China’s Navigation Satellite System 'BeiDou' has started offering global service. It is touted as a rival to America’s Global Positioning System (GPS).
Pakistan has become the first foreign nation to use the BeiDou system ending its reliance on GPS.
China’s BeiDou Navigation Satellite System was the fourth global navigation system after US’s GPS, Russia’s GLONASS and the European Union’s Galileo.
China has named its navigation satellite system after the Chinese term which means ‘Big Dipper’. BeiDou-1 consisted of three satellites and was offering navigation services mainly in China and neighboring regions. It was decommissioned in 2012.
The second generation of the navigation system, BeiDou-2 became operational in China in December 2011 with a partial constellation of 10 satellites in orbit and started providing services in the Asia-Pacific region from December 2012. The third generation of the navigation system, BeiDou-3 began to provide global services from 27th December 2018.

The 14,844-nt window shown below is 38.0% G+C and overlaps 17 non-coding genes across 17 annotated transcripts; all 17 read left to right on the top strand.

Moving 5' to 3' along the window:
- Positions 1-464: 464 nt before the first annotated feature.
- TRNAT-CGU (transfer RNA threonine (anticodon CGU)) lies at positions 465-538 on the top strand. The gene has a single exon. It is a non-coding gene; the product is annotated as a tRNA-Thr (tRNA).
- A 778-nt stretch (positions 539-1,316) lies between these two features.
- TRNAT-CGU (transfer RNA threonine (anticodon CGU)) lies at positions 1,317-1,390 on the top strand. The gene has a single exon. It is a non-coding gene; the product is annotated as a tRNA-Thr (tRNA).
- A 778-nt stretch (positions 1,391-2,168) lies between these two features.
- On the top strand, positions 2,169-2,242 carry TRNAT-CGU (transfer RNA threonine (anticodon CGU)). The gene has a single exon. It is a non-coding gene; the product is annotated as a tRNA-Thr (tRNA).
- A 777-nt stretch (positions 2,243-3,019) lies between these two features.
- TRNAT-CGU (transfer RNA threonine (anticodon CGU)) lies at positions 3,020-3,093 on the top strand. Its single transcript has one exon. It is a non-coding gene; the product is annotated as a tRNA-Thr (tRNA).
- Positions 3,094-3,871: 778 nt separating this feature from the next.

China plans to have a total of 33 satellites operating in orbit for BeiDou by the end of 2018 which includes 15 BeiDou-2 satellites and 18 BeiDou-3 satellites.
China also plans to launch another 11 BDS-3 satellites and one BDS-2 satellite in the coming two years to form the complete global network, Ran said.